Why Is There So Much Fried Food At State Fairs?

As the last few dog days of summer blend with the coming of autumn, you may get those precious few days of beautiful weather. This is a moment when the air is still rich with the warm summer breeze but the trees are still turning their colors of oranges, crimsons, gold, and purples and the nights still come a bit earlier than they did before. It's this autumn atmosphere and warm weather that makes the state fairs all the more attractive.

No matter what the weather, be it late summer or the nipping chill of mid-September, the state fairs always offer the average fairgoer an assortment of the best state fair foods. Common treats are caramel or candy apples, funnel cakes, and apple cider, but fried foods are usually front-and-center for those who want the full state fair experience. Indeed, state fairs all across the nation are known for their wild and outrageous takes on fried food. People described the Texas State Fair as selling everything from french-fried hot dogs to fried pumpkin-spice Oreos, while Reader's Digest shared fried jelly beans, fried beer, and even fried pumpkin pie. It's not a state fair unless you're eating something fried and on a stick.

Why exactly do state fairs give away all this fried food? What is it about the state fair that makes it a magnet for folks who want to test both the limits and patience of both God and deep fryers?

Fried food is a competition at state fairs.

Although Americans are said to have the arcane ability to deep-fry most anything (and we hold such a title proud above the rest of the world), the state fairs aren't the birthplace of fried foods. Thrillist tells us that fried foods go back thousands of years ago, originating in the cooking methods of the ancient Egyptians and Romans whose cultures explored the use of batter and hot oil in cooking.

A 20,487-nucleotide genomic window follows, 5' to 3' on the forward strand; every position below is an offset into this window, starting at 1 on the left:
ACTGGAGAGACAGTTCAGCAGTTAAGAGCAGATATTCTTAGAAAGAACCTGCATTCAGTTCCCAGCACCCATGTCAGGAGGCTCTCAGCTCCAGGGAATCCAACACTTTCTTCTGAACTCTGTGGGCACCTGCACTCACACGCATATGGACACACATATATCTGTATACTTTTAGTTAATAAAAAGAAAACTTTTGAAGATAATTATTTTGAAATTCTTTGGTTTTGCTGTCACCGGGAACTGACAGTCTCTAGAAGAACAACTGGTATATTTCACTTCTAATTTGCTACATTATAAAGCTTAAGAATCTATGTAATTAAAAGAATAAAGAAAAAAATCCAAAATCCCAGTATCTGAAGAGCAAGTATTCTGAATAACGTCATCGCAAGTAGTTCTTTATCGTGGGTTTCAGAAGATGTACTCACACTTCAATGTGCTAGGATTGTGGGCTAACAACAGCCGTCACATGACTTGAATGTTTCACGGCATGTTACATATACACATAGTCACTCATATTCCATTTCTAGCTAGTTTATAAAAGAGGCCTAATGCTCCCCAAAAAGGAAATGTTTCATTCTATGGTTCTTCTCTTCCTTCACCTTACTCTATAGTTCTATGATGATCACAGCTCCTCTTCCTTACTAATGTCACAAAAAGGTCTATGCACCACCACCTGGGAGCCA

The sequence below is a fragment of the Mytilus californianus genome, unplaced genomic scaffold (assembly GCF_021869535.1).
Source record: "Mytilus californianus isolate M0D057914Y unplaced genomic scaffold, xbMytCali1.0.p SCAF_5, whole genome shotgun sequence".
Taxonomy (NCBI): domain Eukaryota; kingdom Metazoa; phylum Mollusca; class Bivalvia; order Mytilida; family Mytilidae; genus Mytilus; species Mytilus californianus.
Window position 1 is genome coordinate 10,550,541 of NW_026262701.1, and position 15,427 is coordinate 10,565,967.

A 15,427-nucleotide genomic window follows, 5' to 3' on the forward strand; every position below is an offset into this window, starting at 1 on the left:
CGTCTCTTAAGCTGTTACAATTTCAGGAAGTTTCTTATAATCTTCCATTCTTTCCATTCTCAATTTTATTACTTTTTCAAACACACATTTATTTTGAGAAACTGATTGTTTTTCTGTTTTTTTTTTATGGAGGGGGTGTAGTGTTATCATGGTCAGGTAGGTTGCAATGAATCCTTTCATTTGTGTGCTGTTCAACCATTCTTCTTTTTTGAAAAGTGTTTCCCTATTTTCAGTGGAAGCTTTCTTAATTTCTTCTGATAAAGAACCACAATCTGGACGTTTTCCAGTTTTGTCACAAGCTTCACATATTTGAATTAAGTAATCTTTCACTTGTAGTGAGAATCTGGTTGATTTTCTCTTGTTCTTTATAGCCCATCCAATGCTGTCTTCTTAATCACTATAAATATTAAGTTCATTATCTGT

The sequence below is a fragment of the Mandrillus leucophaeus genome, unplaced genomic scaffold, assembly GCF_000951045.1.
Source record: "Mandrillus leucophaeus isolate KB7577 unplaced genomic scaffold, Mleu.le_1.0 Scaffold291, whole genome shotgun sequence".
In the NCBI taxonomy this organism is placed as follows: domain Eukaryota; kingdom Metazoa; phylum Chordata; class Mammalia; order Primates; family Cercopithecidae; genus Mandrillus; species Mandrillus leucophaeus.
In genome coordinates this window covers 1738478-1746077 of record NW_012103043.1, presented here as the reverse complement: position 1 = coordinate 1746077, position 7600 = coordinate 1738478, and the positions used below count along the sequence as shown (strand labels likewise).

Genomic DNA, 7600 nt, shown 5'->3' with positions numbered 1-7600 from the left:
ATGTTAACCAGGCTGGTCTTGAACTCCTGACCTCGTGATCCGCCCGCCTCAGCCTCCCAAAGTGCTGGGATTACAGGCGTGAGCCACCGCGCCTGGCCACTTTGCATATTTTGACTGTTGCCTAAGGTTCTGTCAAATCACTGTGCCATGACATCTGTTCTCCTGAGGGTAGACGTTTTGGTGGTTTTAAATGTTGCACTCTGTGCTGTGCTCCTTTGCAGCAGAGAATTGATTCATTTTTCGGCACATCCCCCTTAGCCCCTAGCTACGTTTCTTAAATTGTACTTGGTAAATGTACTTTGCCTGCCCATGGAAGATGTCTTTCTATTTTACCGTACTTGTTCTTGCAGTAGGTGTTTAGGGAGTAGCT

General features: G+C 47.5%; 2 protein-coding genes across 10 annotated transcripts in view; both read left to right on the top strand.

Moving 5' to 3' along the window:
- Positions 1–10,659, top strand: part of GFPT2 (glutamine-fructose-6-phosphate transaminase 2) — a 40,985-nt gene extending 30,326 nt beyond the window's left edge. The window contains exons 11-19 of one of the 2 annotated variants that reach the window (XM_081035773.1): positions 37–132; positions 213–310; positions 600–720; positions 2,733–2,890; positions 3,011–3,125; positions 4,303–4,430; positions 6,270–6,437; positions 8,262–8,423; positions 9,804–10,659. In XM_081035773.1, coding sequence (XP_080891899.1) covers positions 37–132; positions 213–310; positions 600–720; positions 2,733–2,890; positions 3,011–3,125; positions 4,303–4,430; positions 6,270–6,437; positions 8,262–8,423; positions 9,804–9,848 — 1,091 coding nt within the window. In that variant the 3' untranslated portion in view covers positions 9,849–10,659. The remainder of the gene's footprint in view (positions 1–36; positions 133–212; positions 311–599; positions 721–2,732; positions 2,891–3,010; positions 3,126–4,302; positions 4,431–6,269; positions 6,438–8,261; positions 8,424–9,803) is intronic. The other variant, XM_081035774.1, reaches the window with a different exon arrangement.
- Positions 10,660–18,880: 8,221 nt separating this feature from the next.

But how exactly did frying foods take on such a wild culture at state fairs? Thrillist chalks it up to two reasons: convenience and competition. It's far quicker to deep fry food than bake or grill it, something that comes in handy when there is a throng of hungry fairgoers waiting for food. Why wait until your food has been grilled on all sides when you can just dunk it in some oil and have it fried in under a few minutes?

As for the competition part, CNN Travel reports that it's simply a way for vendors to one-up each other, trying to draw customers to their truck or stand with the wildest fried food. If the guy next to you is serving deep-fried pickles on a stick, why not go above him and serve an entire deep-fried onion on a stick? If you're serving deep-fried chocolate chip cookies, someone will try and outdo you with a deep-fried birthday cake.

All is fair at the fair after all.